Moore, the Grand Portage biologist, noted that deer, while major carriers of brain worm and flukes, are not affected by the diseases. Rather, they aid in their distribution by dropping larvae-laden feces throughout the forest. The larvae in the feces are absorbed by snails and slugs, which attach themselves to plants and are ingested by grazing moose.
While not always fatal to moose, brain worm and flukes can have serious consequences on their well-being. Brain-worm-infested moose, for example, often show weakness in their hindquarters, have difficulty standing and turning their heads, and experience lethargy, blindness and even aggression.
The transmission cycle for liver flukes is similar, though it originates in a deer's liver and is spread by eggs excreted in feces and absorbed by an aquatic variety of snail. The fluke causes liver fibrosis in moose. While not fatal, it can weaken the animals, making them more vulnerable to other threats, including predators.
Ron Moen, a biologist at the University of Minnesota, Duluth, and an associate in the school's Natural Resources Research Institute, said the general consensus among scientists is that moose are taking a beating from ticks, brain worm and liver flukes. But individually or in tandem, the parasites may not be enough to cause such extensive mortality.
Increasingly, however, an additional factor is coming into play -- heat stress.
Just as a tick-infested moose that rubs off all its fur in February will die of cold exposure, the same animal is equally threatened in August by 70-degree heat, scientists say. Even a balmy January, when temperatures climb into the 20s and 30s, can trigger behavioral changes in moose.
As ruminants, moose have a complicated digestion system that affects their ability to self-cool, and their internal thermostats are triggered with even the smallest temperature shifts.
So when temperatures creep upward in spring, moose immediately begin to feel the effects, scientists say, increasing activities that cool their bodies -- like wading in lakes or lying in alder swamps -- while cutting out heat-producing activities like walking and eating.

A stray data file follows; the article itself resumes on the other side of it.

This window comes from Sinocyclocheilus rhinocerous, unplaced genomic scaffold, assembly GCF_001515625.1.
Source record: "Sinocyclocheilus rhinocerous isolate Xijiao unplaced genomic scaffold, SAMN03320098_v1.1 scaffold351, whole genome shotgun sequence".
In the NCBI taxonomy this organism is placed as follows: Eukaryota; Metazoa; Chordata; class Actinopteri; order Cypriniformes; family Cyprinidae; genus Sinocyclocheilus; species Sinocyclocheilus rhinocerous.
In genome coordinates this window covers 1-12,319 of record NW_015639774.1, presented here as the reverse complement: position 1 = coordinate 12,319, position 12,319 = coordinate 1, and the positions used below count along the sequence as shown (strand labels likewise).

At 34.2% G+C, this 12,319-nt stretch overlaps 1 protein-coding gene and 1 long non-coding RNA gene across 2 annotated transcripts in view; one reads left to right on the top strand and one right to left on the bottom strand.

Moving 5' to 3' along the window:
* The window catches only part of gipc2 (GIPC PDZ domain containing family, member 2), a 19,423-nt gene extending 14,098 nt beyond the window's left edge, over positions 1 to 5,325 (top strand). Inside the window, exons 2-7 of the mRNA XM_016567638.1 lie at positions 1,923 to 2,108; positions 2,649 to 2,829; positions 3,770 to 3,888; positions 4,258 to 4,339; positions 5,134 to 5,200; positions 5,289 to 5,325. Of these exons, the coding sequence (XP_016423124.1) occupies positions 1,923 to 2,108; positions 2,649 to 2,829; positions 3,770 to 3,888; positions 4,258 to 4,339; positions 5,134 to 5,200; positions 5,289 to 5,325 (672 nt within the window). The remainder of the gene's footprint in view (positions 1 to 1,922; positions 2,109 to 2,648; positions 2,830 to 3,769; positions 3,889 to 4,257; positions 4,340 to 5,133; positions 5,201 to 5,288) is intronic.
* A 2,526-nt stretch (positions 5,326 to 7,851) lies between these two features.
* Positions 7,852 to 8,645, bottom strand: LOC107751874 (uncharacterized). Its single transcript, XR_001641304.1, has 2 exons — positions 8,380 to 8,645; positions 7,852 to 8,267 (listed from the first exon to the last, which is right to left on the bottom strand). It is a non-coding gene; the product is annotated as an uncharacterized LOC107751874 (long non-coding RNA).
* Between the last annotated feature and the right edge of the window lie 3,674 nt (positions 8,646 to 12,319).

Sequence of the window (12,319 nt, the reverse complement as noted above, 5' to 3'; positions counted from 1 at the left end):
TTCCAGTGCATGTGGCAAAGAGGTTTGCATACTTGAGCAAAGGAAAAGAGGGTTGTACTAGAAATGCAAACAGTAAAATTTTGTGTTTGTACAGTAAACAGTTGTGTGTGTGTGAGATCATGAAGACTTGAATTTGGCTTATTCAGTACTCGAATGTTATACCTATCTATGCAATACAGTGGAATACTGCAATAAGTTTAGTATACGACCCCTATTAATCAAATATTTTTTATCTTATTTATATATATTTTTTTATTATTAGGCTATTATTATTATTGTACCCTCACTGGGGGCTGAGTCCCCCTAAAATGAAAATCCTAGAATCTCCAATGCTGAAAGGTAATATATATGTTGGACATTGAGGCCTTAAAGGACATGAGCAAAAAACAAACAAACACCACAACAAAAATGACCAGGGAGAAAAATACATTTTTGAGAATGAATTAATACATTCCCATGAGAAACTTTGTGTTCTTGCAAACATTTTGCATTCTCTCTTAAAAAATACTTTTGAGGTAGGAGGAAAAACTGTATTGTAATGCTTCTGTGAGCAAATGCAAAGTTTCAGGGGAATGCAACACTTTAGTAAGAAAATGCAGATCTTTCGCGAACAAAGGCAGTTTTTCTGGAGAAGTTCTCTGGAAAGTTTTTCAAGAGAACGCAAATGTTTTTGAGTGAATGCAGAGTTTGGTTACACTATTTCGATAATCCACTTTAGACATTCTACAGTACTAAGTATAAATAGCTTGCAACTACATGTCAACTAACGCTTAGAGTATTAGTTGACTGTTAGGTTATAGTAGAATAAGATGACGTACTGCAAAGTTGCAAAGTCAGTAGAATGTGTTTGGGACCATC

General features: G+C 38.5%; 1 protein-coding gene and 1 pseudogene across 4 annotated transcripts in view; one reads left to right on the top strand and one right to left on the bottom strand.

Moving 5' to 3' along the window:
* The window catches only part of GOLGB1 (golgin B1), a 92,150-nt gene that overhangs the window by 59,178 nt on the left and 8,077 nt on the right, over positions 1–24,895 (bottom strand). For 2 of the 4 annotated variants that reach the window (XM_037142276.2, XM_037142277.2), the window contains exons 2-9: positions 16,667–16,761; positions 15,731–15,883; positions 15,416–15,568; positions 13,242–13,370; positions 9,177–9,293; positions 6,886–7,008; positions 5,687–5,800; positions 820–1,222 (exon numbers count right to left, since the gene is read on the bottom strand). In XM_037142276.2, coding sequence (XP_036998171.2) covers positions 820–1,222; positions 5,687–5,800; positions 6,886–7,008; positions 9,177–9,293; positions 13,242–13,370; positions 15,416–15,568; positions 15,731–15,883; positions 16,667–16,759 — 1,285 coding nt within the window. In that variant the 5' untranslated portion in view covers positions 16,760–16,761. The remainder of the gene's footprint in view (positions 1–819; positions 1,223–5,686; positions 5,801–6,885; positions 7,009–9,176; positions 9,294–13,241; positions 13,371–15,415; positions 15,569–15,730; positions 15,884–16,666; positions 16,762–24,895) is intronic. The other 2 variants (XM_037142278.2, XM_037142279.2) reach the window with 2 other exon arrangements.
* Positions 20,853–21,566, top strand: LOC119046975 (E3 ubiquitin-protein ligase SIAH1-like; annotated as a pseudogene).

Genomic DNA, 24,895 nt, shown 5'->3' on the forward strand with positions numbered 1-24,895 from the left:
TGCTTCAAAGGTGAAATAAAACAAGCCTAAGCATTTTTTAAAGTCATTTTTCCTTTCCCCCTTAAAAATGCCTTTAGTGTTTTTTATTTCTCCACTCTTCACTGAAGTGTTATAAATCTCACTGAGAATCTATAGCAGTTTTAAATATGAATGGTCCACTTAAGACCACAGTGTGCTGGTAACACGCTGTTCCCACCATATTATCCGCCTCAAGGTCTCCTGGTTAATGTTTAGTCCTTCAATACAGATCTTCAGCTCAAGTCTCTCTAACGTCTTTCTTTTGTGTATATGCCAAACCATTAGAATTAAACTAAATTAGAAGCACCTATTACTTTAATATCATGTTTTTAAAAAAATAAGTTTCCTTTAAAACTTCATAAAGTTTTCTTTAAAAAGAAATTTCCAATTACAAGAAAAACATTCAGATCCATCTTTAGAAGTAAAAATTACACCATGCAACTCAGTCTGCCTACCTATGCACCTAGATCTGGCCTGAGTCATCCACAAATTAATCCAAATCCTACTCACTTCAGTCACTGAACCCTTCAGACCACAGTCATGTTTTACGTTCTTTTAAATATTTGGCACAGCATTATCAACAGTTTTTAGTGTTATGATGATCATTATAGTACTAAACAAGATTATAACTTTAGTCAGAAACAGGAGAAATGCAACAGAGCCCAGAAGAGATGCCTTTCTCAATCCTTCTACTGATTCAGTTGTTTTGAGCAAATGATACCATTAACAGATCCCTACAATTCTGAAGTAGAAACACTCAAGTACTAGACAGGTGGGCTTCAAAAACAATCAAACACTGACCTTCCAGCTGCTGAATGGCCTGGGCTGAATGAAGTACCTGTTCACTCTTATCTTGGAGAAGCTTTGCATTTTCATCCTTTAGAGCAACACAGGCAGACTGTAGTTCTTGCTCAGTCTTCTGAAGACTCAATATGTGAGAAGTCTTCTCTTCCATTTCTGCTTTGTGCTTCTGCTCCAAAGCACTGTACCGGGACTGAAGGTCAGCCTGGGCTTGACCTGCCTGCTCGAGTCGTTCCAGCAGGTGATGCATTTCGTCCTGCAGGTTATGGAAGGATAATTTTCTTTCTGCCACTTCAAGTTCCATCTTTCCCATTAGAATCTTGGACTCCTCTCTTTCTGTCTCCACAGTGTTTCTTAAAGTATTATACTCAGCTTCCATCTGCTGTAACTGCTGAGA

No 'prescription' for rescue
Lenarz, the retired DNR scientist, said such behaviors can increase moose's vulnerability to other threats, especially if warm conditions persist into the fall, when the animals need to be building fat stores to maintain winter warmth and provide extra calories when foraging plants are buried under snow.
In fact, recent studies show the strongest correlation between moose mortality and warming temperatures in late January, when winter food supplies are running out, and again during the late spring months, when temperatures can rise quickly before moose have shed their winter coats.
Yet even as the evidence points strongly toward a climate-induced mortality, the state of Minnesota remains largely without policy solutions.
In December, the state released its "Minnesota Moose Research and Management Plan," the most extensive report to date on the status of the state's moose, threats to their well-being and prospects for recovery.
The report draws upon the latest scientific information about factors affecting moose. The 18-member brain trust behind the report made several recommendations to stem the population slide, but offered no solution.
In summary, the report states, "there is no cookbook or prescription for reversing a declining moose population in Minnesota. The issue is decidedly complex, and the research needed to answer critical questions will take time and will be very expensive."
But the evidence is mounting against climate change as the North Woods shift from colder to warmer, from boreal to temperate, from moose-friendly to moose-intolerant.